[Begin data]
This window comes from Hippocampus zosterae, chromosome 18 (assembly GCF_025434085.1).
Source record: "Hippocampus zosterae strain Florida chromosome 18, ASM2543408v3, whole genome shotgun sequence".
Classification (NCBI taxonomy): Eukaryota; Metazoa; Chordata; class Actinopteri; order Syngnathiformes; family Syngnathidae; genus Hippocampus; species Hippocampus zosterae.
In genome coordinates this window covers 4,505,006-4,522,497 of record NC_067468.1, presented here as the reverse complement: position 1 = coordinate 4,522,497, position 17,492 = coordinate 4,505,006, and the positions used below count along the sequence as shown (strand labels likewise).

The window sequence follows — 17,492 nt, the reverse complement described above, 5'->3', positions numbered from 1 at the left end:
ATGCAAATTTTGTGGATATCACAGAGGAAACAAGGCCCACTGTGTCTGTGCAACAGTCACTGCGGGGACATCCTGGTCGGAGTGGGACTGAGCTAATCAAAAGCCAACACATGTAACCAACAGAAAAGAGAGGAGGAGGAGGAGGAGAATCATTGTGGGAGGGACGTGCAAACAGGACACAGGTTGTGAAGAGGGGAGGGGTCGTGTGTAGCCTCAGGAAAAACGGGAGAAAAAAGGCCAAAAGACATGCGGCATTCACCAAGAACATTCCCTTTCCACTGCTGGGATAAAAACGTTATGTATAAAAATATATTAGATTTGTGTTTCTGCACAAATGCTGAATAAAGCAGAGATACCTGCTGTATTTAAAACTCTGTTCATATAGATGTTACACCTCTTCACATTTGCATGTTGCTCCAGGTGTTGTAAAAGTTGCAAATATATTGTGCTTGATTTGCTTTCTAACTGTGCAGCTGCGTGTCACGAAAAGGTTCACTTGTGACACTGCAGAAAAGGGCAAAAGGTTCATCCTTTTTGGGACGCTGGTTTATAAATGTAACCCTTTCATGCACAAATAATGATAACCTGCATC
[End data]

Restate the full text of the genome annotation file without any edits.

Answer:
This window comes from Hippocampus zosterae, chromosome 18 (assembly GCF_025434085.1).
Source record: "Hippocampus zosterae strain Florida chromosome 18, ASM2543408v3, whole genome shotgun sequence".
Classification (NCBI taxonomy): Eukaryota; Metazoa; Chordata; class Actinopteri; order Syngnathiformes; family Syngnathidae; genus Hippocampus; species Hippocampus zosterae.
In genome coordinates this window covers 4,505,006-4,522,497 of record NC_067468.1, presented here as the reverse complement: position 1 = coordinate 4,522,497, position 17,492 = coordinate 4,505,006, and the positions used below count along the sequence as shown (strand labels likewise).

The window sequence follows — 17,492 nt, the reverse complement described above, 5'->3', positions numbered from 1 at the left end:
ATGCAAATTTTGTGGATATCACAGAGGAAACAAGGCCCACTGTGTCTGTGCAACAGTCACTGCGGGGACATCCTGGTCGGAGTGGGACTGAGCTAATCAAAAGCCAACACATGTAACCAACAGAAAAGAGAGGAGGAGGAGGAGGAGAATCATTGTGGGAGGGACGTGCAAACAGGACACAGGTTGTGAAGAGGGGAGGGGTCGTGTGTAGCCTCAGGAAAAACGGGAGAAAAAAGGCCAAAAGACATGCGGCATTCACCAAGAACATTCCCTTTCCACTGCTGGGATAAAAACGTTATGTATAAAAATATATTAGATTTGTGTTTCTGCACAAATGCTGAATAAAGCAGAGATACCTGCTGTATTTAAAACTCTGTTCATATAGATGTTACACCTCTTCACATTTGCATGTTGCTCCAGGTGTTGTAAAAGTTGCAAATATATTGTGCTTGATTTGCTTTCTAACTGTGCAGCTGCGTGTCACGAAAAGGTTCACTTGTGACACTGCAGAAAAGGGCAAAAGGTTCATCCTTTTTGGGACGCTGGTTTATAAATGTAACCCTTTCATGCACAAATAATGATAACCTGCATC